Upon entering Tex Saverio’s workshop, one is struck first and foremost by its grandeur. The high ceilings accommodate large mirrored walls and the numerous mannequins show off an assortment of imposingly elaborate gowns. One, in ashen grey and charcoal black, resembles hell fire licking the body from its long train to its enclosed throat, conjuring up images of Dante’s Inferno. Each of the gowns is as unique as the designer who created it.
“I want to design for a woman with a strong sense of character, one who knows what she wants and would not be overwhelmed by the dress,” said Saverio, who usually goes by his nickname, Rio.
With his petite frame rigged out in rocker black, shaggy crop of hair and pale, vampire-like skin, Rio defies expectations. He may resemble a rock star, complete with a vivid phoenix tattoo on his arm, but he designs clothes solely for the female form, inspired by his love of fantasy.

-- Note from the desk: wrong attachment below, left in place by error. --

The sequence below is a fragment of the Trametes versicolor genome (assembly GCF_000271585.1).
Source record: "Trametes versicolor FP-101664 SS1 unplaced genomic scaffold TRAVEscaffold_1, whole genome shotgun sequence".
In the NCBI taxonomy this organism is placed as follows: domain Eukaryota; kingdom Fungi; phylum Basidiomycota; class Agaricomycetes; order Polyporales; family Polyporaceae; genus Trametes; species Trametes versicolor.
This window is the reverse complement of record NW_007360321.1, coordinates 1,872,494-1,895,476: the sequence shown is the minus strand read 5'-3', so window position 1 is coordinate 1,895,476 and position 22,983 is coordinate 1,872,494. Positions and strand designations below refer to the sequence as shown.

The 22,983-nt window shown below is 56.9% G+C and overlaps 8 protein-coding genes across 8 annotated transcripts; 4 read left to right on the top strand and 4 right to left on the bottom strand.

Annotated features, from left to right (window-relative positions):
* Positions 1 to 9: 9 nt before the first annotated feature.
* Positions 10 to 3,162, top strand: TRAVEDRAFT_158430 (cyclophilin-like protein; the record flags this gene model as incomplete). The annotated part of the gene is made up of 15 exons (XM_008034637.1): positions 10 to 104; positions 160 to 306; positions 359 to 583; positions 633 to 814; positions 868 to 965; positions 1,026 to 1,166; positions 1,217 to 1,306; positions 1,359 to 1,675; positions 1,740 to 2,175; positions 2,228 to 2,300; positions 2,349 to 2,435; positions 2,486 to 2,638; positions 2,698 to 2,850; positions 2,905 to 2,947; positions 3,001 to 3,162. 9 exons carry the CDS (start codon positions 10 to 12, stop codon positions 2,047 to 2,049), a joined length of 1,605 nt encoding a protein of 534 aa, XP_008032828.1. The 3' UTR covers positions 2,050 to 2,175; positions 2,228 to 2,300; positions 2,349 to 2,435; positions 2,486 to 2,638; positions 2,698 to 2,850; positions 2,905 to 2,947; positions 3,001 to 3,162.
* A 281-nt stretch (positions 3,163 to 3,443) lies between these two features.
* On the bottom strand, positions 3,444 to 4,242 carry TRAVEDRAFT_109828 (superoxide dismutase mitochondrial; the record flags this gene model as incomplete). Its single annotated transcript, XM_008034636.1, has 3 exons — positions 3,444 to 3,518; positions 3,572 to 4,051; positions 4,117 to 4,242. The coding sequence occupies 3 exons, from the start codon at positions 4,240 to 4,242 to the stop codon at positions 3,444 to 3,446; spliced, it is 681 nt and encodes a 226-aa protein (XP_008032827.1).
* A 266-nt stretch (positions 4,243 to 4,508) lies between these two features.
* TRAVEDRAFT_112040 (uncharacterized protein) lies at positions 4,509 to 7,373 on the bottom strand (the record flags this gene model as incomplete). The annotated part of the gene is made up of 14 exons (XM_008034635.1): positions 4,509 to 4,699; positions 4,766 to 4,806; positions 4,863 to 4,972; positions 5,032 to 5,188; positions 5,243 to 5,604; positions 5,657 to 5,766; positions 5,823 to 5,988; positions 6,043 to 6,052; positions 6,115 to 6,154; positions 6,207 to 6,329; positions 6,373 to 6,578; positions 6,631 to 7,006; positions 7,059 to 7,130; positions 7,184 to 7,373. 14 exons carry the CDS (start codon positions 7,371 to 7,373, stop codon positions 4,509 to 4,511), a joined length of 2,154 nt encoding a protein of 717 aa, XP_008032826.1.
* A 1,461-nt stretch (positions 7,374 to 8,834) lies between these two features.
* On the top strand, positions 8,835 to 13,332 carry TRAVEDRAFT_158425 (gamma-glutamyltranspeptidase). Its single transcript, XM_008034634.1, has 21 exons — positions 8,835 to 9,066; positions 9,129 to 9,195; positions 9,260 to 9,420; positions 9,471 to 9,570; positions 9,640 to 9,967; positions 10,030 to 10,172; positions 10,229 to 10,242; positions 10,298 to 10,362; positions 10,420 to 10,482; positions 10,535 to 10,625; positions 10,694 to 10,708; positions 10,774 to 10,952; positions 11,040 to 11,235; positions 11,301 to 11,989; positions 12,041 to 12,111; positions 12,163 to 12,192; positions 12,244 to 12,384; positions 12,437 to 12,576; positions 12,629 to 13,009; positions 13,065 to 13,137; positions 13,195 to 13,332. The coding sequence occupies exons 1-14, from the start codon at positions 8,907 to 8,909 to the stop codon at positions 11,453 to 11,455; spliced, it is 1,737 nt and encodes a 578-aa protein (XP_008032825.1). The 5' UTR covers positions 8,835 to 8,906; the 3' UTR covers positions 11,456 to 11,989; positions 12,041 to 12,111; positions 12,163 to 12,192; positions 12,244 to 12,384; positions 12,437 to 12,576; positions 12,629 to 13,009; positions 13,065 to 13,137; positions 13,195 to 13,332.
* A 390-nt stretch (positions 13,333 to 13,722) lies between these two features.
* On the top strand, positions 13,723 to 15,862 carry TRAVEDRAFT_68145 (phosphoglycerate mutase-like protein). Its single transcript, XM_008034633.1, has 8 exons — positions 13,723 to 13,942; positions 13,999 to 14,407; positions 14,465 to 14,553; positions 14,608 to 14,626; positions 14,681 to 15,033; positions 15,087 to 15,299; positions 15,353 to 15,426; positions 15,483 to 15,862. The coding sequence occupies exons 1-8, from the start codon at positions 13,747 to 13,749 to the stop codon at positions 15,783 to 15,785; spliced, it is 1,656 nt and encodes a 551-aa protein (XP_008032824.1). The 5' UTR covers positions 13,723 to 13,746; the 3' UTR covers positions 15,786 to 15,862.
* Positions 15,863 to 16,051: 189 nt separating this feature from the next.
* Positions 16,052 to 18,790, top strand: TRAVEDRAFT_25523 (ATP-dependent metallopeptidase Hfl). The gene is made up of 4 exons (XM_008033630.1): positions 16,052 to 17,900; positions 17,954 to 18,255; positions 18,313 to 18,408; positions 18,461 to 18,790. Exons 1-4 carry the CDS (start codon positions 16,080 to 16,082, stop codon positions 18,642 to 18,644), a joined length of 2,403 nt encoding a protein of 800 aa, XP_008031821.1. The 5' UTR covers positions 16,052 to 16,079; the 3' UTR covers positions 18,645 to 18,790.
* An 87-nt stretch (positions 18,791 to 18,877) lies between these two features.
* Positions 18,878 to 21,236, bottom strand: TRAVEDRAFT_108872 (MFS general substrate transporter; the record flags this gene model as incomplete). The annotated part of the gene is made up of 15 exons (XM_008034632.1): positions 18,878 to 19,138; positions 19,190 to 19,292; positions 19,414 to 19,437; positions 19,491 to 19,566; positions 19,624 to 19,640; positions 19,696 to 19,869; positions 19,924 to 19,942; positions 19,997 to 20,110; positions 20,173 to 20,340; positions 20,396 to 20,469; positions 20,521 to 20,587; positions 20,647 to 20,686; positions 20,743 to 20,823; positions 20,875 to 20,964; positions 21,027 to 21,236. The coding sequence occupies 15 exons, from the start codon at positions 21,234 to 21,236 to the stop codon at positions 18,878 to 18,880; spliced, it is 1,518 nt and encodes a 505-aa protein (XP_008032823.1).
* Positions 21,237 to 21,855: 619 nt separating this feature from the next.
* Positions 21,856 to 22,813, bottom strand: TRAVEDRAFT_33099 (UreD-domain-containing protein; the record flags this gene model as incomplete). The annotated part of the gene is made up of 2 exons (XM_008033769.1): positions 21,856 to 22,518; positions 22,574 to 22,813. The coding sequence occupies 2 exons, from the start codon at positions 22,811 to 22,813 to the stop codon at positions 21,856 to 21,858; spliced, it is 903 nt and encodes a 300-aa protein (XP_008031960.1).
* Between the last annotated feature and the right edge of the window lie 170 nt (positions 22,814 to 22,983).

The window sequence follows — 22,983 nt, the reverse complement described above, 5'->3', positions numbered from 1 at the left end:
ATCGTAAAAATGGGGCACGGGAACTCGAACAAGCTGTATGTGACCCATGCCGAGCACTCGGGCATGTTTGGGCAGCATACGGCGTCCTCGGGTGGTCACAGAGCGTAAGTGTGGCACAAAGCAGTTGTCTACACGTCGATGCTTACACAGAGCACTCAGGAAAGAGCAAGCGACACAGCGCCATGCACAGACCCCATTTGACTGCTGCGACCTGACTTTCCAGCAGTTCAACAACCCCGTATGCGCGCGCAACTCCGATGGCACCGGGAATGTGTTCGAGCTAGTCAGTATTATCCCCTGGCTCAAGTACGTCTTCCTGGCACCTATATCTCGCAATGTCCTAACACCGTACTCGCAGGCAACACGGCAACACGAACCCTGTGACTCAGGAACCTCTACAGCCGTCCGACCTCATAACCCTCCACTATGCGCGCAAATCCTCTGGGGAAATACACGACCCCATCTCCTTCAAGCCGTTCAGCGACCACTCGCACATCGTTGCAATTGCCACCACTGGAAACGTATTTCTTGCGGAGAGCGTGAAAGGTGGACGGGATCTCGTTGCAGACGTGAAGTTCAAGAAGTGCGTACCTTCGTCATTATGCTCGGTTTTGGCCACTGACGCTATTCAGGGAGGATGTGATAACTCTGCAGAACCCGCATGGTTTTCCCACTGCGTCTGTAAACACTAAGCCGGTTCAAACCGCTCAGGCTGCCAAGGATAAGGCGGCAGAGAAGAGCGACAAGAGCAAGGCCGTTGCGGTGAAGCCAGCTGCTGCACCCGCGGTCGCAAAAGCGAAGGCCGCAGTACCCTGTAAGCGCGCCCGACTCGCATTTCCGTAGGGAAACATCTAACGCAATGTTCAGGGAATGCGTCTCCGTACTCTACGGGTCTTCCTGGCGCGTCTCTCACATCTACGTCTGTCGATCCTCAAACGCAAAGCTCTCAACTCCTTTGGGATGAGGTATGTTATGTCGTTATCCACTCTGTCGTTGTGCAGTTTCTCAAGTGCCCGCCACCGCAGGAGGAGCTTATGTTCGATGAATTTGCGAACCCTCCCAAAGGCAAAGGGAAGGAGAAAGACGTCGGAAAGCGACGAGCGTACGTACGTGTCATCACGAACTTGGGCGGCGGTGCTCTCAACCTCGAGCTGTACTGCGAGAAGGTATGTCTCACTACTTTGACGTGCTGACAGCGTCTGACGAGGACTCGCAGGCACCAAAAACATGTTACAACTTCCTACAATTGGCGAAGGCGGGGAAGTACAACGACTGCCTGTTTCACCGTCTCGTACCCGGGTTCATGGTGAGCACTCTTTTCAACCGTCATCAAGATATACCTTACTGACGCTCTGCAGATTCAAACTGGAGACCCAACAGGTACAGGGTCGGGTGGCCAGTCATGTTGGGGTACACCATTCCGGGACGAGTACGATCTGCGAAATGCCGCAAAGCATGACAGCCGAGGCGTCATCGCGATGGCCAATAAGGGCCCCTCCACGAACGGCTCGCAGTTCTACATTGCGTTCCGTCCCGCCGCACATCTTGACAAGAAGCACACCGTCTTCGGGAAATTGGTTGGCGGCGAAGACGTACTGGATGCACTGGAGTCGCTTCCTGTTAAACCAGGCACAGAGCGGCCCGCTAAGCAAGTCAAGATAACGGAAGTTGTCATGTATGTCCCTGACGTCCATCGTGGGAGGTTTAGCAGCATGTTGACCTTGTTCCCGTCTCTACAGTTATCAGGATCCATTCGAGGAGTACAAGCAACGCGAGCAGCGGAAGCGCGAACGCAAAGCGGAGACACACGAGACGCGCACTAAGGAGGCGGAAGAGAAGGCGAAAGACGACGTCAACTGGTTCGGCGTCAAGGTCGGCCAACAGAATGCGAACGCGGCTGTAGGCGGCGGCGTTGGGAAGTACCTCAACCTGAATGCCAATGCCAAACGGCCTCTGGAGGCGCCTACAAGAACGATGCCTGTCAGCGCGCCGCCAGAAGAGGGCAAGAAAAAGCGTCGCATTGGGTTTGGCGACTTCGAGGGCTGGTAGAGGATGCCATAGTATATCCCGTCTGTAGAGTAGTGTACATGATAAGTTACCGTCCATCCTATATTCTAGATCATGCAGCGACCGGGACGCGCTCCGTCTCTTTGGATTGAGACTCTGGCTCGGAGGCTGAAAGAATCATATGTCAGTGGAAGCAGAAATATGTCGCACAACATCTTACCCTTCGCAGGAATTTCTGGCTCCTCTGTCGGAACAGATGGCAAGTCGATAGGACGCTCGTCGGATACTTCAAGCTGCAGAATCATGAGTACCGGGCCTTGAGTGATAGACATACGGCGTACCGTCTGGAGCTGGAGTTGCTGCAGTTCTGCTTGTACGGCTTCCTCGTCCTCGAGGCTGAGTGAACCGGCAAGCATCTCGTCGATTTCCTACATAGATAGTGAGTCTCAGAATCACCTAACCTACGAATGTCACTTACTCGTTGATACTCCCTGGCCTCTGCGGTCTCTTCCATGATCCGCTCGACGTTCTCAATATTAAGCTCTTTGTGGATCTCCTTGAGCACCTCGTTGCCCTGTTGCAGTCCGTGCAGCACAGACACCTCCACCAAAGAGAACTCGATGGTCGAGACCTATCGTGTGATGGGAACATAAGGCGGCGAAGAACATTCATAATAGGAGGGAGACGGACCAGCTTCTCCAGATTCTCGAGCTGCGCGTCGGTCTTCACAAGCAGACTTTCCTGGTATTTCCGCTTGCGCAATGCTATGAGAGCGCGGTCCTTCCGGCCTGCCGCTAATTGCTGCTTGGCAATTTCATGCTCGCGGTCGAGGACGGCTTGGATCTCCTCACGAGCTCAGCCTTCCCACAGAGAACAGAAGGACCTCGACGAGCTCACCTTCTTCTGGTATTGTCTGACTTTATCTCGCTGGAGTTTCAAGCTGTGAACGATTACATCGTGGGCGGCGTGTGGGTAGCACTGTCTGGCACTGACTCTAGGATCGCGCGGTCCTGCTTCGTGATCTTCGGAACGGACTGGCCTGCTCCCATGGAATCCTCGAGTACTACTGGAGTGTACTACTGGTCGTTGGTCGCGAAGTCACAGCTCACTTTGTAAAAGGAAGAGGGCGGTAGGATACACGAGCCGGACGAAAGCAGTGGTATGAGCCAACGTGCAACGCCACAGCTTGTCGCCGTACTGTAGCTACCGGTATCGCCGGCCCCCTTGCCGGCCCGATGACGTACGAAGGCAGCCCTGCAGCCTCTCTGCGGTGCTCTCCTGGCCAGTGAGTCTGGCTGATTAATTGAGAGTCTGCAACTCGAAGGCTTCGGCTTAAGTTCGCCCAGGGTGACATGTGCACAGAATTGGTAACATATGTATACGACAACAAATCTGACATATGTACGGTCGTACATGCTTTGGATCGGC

Rio first burst onto the scene at a joint fashion show called Rejuvenate in July 2010, sending shock waves through the Jakarta fashion world and the international fashion blogging community. Although he had already worked as a costumier for four years, Rio hadn’t felt ready to show his designs to the public until Rejuvenate.
“I was invited to the show,” said Rio, who is as soft-spoken as his clothes are flamboyant. “If they hadn’t asked me, I would have just stuck to working with my clients. But it was an opportunity.”
Based on the collection he showcased at Rejuvenate, Rio was invited to create a collection for 2010 Dewi Fashion Knights, the most prestigious event of Jakarta Fashion Week.